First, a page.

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Boobs Dressed Up As Freedom Of Expression


20 August 2008

Boobs Dressed Up As Freedom Of Expression


Where do we draw the line for commercial enterprises to block our streets for the afternoon with mobile advertising billboards, such as “Boobs on Bikes,” questions the National Council of Women of New Zealand (NCWNZ).

“Parades are customarily reserved for special celebrations, important dates, cultural performances or to raise awareness of issues,” says Christine Low, NCWNZ National President. “Boobs on Bikes does not qualify as a ‘parade’: rather, it is blatant advertising.”

The Court’s decision arguably opens the doors to our streets being shut down for “parades of slot machines”, to promote gambling, “parades of liquor stores or alcohol manufacturers’ wares”, to promote drinking, “parades of cigarette brands”, to promote smoking; or “parades of fast-food chains”, to promote obesity.

“The high attendance at the event, which was cited as a mark of support, is in fact the predictable allure of getting a freebie,” says Christine Low. “Kiwis love freebies! The people who will attend today are not making a stand for freedom of expression; they are there to get a freebie look at boobs. Let’s not attach some higher cause to what is actually taking place; it is just business advertising and a freebie.”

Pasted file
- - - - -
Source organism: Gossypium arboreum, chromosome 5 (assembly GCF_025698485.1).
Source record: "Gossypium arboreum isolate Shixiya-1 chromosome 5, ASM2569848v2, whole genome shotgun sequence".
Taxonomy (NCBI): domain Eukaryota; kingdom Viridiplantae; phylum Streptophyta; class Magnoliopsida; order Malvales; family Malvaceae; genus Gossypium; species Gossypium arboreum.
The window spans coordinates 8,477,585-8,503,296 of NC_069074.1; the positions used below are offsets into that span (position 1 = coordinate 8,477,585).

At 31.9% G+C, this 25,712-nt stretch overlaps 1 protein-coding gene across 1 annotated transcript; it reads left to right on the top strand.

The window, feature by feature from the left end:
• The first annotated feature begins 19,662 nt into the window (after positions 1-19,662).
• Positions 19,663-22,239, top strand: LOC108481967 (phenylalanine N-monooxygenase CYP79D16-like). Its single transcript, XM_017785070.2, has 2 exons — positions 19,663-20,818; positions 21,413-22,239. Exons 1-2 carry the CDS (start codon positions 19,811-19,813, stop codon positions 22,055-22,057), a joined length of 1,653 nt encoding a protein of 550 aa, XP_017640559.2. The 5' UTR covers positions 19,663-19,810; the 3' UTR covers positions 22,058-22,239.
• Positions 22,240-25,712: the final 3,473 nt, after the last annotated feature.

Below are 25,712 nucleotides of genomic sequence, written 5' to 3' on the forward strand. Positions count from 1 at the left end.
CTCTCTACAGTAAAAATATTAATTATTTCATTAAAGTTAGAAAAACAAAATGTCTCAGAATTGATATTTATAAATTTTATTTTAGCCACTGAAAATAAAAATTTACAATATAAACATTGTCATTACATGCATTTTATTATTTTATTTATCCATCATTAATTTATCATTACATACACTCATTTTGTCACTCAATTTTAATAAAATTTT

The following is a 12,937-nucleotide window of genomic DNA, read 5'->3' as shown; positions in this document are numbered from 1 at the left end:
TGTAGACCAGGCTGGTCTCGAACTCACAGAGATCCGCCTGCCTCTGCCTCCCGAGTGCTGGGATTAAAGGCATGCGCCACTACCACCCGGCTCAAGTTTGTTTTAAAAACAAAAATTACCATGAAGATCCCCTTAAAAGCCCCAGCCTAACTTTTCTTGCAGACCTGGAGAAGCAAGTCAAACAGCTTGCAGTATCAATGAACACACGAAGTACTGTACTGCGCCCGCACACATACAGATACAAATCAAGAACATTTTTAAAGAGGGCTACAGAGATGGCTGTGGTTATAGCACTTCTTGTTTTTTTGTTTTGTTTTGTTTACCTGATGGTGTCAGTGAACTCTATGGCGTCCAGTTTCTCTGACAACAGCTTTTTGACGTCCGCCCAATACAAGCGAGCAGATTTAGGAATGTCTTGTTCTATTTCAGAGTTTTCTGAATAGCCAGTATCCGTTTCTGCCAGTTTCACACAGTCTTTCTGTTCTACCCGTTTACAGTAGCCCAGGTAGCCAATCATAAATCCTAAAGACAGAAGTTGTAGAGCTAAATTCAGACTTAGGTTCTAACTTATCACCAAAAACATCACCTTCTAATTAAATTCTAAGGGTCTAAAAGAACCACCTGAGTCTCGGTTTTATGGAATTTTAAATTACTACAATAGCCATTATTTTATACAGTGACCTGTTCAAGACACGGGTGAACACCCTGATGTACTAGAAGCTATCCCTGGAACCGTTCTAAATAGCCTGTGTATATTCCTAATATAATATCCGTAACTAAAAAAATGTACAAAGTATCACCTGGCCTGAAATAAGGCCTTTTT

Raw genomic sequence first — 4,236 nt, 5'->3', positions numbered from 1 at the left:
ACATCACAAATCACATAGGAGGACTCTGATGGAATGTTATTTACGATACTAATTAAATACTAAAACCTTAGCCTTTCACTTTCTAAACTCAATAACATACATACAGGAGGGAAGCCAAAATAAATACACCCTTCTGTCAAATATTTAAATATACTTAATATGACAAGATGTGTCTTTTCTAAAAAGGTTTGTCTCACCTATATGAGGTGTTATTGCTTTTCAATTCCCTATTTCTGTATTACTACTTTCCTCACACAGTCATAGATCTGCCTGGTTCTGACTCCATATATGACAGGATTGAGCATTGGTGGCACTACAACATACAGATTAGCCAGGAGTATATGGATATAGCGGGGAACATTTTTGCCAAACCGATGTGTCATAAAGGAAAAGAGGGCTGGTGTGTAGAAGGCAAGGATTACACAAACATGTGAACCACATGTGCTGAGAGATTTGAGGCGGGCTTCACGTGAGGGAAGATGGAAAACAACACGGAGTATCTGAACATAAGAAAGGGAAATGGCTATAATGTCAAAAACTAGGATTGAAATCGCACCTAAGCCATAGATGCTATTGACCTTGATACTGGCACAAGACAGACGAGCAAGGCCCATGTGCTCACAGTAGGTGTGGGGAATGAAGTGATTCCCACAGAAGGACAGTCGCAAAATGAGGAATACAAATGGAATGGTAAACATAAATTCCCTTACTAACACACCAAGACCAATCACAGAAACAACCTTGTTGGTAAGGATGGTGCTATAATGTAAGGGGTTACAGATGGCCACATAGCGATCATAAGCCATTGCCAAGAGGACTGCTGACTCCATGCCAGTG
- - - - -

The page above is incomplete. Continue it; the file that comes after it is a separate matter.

“Elected officials, such as City Council members, should have the right to make decisions in the best interest of the community; that is what Auckland City Council attempted to do,” says Christine Low. “Councils should be supported in placing limits on advertising that disrupts movement through the streets and encourages the sexualisation of women and girls.”

“‘Boobs on bikes’ should not be allowed to be dressed up as ‘freedom of expression’ – it is purely business advertising that appeals to the dark side of society that revels in exploitation. So get off our streets and advertise in the same manner as every other business in New Zealand is limited to,” concludes Christine Low.

ENDS


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